A new concept paper published by the European Medicines Agency will pave the way for the development of guidance on good genomics biomarker practices. In it the EMA proposes a framework for the generation and assessment of robust genomic datasets throughout a medicine’s life cycle, with the aim of enhancing transparency, consistency, reproducibility and cross-validation between genomic-driven studies.
The agency expects its future guidance to promote and facilitate the use of genomic data for the development of personalised medicines, the safety monitoring of medicines and the early diagnosis of disease.
Problem: translation into clinical tools lagging
The EMA says new knowledge about biomarkers is being generated faster than it can be translated into clinically usable tools. In particular, it notes that the following aspects often lead to non-reproducible and clinically non-validated biomarker data:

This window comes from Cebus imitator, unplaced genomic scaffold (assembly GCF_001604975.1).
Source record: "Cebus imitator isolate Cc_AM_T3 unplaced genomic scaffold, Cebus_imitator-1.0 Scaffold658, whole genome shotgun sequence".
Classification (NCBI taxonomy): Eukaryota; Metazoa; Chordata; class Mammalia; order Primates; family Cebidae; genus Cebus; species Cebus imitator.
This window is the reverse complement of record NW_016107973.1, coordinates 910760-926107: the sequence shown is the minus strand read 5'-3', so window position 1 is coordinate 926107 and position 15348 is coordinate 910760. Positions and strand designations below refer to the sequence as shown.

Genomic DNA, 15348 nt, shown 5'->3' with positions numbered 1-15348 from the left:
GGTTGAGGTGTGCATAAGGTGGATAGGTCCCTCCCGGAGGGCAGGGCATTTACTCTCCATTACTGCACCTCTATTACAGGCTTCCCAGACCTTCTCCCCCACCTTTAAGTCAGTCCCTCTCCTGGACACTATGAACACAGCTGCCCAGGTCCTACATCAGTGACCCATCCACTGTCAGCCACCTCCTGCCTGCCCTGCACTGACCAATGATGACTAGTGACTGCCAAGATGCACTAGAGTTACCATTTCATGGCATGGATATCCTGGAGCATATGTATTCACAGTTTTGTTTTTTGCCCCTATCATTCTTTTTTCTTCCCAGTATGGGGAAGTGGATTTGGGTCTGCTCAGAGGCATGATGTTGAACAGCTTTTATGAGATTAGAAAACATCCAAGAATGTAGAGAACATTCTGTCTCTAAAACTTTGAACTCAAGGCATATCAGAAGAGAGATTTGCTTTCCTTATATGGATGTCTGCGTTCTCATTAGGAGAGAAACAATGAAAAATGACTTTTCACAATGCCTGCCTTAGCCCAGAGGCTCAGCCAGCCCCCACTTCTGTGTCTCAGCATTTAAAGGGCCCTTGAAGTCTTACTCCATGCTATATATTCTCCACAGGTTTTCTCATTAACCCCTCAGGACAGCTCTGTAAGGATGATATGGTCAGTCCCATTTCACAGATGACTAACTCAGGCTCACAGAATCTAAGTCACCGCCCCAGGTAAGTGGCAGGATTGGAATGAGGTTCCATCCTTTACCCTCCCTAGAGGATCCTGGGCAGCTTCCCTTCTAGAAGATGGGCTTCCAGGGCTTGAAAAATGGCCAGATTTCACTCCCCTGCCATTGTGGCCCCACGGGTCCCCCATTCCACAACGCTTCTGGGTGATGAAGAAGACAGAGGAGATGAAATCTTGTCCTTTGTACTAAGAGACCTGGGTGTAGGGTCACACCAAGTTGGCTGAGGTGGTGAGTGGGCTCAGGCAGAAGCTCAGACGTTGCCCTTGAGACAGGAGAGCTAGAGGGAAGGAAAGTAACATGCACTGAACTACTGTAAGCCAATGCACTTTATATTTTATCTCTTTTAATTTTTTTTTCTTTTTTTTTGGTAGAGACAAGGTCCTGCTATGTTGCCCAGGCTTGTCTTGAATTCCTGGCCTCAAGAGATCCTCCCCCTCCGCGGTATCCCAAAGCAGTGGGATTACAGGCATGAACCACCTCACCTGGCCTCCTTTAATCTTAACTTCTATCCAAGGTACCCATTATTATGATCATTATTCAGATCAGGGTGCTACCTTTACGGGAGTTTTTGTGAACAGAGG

- lack of transparent rationale for the choice of genomic techniques
- difficulties in obtaining sufficient samples to address clinical correlations
- poorly designed clinical trials (from the genomics perspective)
Thus, guidance is needed to promote the choice of appropriate genomic methodologies during a product’s development and life cycle so that the data accrued can be integrated to generate useful pharmacogenomics testing modalities. The guideline would also highlight key scientific aspects for the translation of the available genomic biomarker data into clinical practice.
The agency notes that good genomic practices may also be a useful reference at the time when the new legislation governing companion diagnostics, in-house testing and medical devices come into force in Europe.
A three-month consultation on the concept paper runs until 4 November 2014. The EMA expects a draft guideline to be available nine to 12 months after that; it will be released for six months of external consultation before finalisation.